[AZ Central] Diamondbacks hold off late Padres rally, pull within 1 game of .500 - As Jorge Mateo hit second base in the ninth inning on Saturday night, Diamondbacks shortstop Nick Ahmed turned toward the outfield, briefly assessed the variables — the placement of the ball, Mateo’s blazing speed – and came to a conclusion. “I was like, ‘Man, this guy might go home,’” Ahmed recalled later. Ahmed yelled to second baseman Ketel Marte that Mateo might be going; Marte took the relay from center fielder Starling Marte, turned and fired a strike to home plate; and Mateo was called out on a play so close that replay appeared inconclusive. The play brought an end to what had been a frightening sequence for the Diamondbacks. They came within inches of blowing a four-run, ninth-inning lead. Instead, they held on for a 7-6 victory over the San Diego Padres, a win that pulls them within a game of the .500 mark.

Around the League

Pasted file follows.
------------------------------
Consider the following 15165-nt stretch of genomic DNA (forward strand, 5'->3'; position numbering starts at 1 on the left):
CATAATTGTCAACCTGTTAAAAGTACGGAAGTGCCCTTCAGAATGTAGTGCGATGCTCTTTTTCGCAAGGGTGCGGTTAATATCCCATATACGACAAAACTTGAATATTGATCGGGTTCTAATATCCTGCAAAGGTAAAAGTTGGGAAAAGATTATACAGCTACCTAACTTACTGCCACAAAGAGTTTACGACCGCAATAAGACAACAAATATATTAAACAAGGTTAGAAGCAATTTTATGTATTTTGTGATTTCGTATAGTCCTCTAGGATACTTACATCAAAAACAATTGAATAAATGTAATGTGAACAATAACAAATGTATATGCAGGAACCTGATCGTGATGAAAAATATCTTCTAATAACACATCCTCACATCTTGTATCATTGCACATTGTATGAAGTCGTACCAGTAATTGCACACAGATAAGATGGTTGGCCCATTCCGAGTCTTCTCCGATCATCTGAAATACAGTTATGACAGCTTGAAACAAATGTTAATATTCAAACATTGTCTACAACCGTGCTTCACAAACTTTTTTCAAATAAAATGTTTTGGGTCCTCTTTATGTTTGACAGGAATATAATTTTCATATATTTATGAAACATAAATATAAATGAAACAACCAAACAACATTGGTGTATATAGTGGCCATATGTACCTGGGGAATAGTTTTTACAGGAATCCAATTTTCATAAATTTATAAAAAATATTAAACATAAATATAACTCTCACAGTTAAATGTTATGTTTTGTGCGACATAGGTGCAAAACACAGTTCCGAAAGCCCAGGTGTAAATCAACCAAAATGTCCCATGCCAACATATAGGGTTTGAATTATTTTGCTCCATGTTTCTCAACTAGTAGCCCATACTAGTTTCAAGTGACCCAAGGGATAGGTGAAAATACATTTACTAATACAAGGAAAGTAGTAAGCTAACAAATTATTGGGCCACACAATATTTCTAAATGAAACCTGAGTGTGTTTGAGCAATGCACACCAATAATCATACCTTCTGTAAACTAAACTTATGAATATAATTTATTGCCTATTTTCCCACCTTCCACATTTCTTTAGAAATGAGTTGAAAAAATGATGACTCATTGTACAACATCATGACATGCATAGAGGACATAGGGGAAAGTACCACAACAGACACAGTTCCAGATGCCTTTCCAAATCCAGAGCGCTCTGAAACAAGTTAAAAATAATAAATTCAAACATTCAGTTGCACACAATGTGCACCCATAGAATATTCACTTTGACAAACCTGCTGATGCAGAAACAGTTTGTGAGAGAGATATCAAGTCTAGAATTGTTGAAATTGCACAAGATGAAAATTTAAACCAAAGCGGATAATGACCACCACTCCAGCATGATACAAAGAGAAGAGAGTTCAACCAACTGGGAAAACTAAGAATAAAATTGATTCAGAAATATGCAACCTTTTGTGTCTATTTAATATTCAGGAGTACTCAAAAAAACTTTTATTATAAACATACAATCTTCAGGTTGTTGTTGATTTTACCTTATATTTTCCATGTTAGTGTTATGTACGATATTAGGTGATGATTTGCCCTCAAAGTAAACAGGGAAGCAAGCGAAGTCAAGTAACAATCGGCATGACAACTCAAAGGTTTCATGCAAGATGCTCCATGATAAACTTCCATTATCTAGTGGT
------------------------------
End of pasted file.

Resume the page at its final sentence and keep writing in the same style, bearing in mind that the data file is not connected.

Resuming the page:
[Washington Post] Baseball is honoring the Negro Leagues. It needs to explain why they existed. - Baseball had a chance. It was 1869. The Pythian Base Ball Club of Philadelphia played the Philadelphia Olympics. Not a well-pitched game: Olympics 44, Pythian 23. It was noteworthy, however, because Pythian were black and the Olympics were white, and against each other, they made for baseball’s first recorded interracial game. “Two decades later, the ‘gentlemen’s agreement’ of 1887 between white professional baseball teams excluded all black players from participation, leading to the eventual creation of the Negro Leagues,” wrote Stephen Segal in the journal “The Historian” in 2012. “Rather than continuing racial progress after 1869, blacks went backwards in terms of equality in organized baseball. The story of the Pythian Club exemplifies yet another example of how African American dreams of equality were shattered and unfulfilled during the period of Reconstruction.” But you won’t hear that explained on Sunday as baseball marks the centennial birth of the Negro Leagues. Instead, Major League Baseball will cover it up with a 100th anniversary logo patch on players’ uniforms in Sunday’s games. Pat itself on the back for joining the players’ union in making a $1 million contribution to the Negro Leagues Baseball Museum in Kansas City. Have some virtual conversations in pandemic-empty stadiums about some of the black men who made for great tales over a 60-year span playing just among themselves.